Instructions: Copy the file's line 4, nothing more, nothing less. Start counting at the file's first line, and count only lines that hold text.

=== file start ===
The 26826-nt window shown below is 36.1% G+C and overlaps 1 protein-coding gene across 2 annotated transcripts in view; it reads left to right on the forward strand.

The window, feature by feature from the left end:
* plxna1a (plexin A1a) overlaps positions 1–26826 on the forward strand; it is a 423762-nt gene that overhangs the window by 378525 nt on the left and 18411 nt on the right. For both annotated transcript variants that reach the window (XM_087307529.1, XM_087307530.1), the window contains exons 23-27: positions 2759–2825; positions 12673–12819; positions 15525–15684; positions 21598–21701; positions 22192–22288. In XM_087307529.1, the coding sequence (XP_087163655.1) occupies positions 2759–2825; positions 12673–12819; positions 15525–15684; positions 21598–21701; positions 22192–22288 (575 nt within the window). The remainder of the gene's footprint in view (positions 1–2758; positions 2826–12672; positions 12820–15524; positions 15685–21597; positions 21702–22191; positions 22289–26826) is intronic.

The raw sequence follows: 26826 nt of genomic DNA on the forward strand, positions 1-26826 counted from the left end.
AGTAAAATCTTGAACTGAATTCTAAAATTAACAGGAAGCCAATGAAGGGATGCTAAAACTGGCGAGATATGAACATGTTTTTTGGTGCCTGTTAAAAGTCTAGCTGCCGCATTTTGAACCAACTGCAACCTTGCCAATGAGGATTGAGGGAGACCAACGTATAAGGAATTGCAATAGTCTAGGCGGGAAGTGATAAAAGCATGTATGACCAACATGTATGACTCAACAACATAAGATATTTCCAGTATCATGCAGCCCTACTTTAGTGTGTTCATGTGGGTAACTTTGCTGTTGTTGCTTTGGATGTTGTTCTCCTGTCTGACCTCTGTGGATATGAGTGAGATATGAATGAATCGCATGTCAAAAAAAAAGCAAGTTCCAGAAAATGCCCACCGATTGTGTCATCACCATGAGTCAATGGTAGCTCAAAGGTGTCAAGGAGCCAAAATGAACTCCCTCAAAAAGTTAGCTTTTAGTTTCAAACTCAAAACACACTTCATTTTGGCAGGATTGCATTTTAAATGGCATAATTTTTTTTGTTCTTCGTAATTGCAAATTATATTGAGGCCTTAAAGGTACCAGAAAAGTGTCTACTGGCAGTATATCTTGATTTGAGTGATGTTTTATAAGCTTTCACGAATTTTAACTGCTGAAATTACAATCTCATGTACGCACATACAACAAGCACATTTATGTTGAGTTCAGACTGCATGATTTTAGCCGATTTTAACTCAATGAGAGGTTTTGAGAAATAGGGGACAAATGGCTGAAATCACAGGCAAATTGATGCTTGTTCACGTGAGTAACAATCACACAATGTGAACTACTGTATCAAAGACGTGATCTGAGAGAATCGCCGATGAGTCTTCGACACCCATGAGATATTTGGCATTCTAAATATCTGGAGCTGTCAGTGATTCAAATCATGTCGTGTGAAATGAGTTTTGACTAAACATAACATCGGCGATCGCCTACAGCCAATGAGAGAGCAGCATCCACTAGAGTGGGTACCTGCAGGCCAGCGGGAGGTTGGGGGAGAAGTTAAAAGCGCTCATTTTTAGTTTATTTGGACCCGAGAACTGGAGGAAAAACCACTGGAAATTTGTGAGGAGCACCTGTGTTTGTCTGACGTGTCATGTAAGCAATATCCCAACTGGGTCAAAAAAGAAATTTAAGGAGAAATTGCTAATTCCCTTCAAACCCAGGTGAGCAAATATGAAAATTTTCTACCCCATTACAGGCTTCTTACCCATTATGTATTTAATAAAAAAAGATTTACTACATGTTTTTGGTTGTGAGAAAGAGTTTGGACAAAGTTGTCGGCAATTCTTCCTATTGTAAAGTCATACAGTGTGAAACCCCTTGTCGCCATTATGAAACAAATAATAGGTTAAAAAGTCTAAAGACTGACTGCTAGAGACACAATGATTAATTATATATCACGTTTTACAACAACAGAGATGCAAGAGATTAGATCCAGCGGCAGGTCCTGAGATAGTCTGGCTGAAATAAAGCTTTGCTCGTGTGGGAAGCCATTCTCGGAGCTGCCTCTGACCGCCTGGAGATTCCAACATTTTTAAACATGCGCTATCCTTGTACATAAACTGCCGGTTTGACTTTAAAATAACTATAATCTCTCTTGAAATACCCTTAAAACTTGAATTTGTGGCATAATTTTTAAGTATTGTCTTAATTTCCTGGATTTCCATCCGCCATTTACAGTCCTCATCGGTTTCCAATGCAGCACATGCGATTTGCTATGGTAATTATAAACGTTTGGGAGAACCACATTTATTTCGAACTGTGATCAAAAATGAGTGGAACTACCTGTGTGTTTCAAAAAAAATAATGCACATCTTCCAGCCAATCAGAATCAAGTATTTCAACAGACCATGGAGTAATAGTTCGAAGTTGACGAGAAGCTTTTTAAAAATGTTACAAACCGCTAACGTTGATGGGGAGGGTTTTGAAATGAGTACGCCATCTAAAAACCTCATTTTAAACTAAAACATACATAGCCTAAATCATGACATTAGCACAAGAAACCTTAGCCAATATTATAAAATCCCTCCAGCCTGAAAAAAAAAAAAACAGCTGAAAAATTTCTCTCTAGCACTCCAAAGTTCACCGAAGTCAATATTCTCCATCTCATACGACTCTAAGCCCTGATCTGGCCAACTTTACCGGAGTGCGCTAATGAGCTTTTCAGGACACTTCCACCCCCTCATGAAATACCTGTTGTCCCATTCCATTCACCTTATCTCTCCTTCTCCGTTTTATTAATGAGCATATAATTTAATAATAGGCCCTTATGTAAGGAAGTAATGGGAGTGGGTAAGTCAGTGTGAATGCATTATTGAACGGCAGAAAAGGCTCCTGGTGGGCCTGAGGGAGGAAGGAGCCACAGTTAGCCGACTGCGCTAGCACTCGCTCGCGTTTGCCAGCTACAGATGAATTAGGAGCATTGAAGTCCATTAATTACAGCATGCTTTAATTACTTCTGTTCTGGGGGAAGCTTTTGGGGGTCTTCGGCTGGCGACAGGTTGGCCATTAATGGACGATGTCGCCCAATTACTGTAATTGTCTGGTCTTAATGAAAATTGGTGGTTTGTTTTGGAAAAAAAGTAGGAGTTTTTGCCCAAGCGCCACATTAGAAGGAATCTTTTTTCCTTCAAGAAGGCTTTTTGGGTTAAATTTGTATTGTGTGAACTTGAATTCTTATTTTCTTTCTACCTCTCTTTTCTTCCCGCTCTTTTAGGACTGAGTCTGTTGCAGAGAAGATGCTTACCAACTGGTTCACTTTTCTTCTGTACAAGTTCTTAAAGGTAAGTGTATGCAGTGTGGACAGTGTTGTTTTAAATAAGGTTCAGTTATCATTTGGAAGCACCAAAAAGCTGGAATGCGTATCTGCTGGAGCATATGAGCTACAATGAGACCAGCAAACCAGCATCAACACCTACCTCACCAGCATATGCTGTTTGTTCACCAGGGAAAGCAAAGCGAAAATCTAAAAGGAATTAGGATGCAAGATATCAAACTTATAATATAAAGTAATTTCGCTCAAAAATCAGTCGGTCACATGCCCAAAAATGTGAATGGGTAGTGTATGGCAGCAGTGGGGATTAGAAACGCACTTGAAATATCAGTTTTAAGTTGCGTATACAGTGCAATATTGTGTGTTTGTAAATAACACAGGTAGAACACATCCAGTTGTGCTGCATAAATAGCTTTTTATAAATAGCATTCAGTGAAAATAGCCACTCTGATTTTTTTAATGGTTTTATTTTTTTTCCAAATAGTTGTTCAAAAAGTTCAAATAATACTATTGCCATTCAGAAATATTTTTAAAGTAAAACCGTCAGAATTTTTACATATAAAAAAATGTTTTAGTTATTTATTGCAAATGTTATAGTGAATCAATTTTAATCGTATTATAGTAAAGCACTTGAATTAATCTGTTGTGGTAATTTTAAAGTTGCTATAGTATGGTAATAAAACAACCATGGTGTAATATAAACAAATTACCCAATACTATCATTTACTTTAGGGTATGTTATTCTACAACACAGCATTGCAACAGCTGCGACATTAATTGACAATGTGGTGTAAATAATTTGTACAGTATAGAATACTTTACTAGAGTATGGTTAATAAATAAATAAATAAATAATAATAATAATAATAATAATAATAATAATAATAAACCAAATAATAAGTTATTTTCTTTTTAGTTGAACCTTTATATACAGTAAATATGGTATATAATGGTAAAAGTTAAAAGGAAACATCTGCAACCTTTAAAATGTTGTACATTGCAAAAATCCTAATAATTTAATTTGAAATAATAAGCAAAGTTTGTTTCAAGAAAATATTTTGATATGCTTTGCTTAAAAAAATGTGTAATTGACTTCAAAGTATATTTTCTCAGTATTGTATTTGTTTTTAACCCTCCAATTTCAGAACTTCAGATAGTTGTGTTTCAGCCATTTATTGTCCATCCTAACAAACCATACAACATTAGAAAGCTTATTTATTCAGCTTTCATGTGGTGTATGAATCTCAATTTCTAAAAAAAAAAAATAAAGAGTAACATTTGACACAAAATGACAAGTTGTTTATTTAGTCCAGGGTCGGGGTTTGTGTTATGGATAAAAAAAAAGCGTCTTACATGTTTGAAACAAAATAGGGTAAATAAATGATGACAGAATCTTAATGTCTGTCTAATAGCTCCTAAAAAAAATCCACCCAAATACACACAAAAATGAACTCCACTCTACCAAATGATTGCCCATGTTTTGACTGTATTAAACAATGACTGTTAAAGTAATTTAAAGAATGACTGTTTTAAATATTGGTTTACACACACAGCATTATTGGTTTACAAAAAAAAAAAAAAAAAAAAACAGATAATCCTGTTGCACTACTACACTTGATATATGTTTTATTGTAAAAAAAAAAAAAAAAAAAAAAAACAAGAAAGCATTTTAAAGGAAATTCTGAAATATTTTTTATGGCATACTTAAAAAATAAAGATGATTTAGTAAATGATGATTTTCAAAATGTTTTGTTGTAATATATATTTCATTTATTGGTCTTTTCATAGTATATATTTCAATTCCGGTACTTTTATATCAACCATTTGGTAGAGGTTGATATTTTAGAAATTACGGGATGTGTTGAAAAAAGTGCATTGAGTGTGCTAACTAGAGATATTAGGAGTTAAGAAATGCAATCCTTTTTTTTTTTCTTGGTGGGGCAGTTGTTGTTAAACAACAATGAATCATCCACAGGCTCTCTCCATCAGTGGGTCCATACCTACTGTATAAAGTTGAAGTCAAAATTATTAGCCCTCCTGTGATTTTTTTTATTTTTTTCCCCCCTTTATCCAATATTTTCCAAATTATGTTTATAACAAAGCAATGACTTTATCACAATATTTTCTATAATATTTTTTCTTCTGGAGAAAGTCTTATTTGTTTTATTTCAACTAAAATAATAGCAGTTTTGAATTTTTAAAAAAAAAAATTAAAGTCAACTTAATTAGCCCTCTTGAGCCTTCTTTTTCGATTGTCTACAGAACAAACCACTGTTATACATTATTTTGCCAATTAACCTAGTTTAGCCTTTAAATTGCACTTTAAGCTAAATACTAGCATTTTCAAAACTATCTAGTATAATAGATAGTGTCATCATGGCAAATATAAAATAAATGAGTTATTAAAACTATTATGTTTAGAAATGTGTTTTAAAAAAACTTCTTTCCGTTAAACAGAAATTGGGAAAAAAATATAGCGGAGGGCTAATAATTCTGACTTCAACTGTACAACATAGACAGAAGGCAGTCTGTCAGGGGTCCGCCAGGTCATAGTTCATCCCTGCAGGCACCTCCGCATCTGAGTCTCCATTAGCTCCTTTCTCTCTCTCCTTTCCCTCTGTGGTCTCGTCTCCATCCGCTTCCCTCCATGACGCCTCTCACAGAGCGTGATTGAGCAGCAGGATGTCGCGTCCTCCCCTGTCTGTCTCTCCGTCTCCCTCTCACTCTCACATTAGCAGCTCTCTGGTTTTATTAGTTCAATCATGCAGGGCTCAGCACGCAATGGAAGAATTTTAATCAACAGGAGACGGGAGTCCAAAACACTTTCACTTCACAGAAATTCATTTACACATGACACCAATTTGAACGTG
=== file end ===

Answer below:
The raw sequence follows: 26826 nt of genomic DNA on the forward strand, positions 1-26826 counted from the left end.